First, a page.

A former captain and franchise icon with the Flames, Iginla registered 525 goals and 1,095 points in 1,219 games from 1996 through 2013 with Calgary before stops in Pittsburgh, Boston, Colorado and Los Angeles. He finished his career with 1,300 points in 1,554 regular-season contests to go along with 37 goals and 31 assists in 81 playoff outings.

As usual, Hall chairman Lanny McDonald informed Iginla and the rest of the 2020 class by phone.

The only problem was Iginla, who had planned to answer with family by his side, got the timing wrong. He wound missing McDonald’s first attempt and answered the second alone in his car.

“Something I’ll never forget,” Iginla said. “It makes you reflect so much.”

While he didn’t enjoy a ton of team success in the NHL, Iginla won two Olympic gold medals — he was the first Black athlete to win gold in any sport at the Winter Games — and played a key role in one of the most iconic moments in Canadian hockey history, assisting on Sidney Crosby’s 2010 golden goal against the United States in Vancouver.

“The pressure in those games, in the do-or-die games especially, it’s pretty awesome,” said Iginla, who also topped the Olympic podium in 2002 and also played for his country in 2006. ”You get on the bench and you’re a fan.”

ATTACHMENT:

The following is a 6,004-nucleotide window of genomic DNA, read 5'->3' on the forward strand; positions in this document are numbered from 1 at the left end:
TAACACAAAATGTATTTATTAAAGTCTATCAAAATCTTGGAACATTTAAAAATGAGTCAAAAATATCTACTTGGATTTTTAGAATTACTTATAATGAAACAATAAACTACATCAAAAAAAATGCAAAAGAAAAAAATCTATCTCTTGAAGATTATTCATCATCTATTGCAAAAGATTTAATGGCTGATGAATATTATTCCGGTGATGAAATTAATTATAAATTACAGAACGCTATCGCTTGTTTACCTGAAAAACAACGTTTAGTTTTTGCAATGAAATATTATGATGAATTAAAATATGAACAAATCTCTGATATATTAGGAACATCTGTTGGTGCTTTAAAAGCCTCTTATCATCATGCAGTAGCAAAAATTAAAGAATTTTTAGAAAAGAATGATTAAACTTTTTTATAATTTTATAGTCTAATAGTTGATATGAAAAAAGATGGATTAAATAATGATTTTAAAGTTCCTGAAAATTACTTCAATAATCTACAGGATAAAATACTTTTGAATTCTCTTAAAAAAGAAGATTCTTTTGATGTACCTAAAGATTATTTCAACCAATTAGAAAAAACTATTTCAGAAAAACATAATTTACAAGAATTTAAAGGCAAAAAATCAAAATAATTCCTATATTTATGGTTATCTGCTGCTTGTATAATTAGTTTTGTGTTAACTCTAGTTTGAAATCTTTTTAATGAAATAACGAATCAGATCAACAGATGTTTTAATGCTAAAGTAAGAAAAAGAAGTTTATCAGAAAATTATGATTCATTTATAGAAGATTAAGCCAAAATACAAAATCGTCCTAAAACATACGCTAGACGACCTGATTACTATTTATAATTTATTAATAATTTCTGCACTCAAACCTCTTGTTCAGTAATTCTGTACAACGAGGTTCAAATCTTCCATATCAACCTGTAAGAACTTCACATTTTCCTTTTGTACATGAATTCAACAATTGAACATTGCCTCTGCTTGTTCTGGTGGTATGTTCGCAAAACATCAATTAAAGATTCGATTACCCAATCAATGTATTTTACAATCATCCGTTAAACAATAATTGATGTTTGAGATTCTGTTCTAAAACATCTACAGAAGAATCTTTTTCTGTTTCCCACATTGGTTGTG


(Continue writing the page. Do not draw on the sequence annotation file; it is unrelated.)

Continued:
A dominant power forward, he put up terrific numbers despite playing a large portion of his career during the so-called “dead puck era” when defensive play reigned before the NHL instituted a number of rule changes following the 2004-05 lockout.

Iginla won the Art Ross Trophy as the league’s leading scorer in 2001-02, and grabbed the Maurice “Rocket” Richard Trophy with the most goals that season and again in 2003-04.

Selected 11th overall at the 1995 NHL draft by Dallas before being dealt to the Flames as part of the Joe Nieuwendyk trade, Iginla willed Calgary to Game 7 of the 2004 Stanley Cup final before falling Tampa Bay, but never again got close to hockey’s ultimate prize.

Hossa will become the second NHL player enshrined despite still being on an NHL payroll, following Chris Pronger in 2015.

The Slovak winger, who hasn’t suited up for a game since 2017 and isn’t expected to resume his career because of a serious skin condition, wound up with 525 goals and 1,134 points in 1,309 regular season games with Ottawa, Atlanta, Pittsburgh, Detroit and Chicago.

Taken by Ottawa with the 12th pick in 1997, Hossa added 52 goals and 149 points in 205 playoff outings, winning the Cup with Chicago in 2010, 2013 and 2015.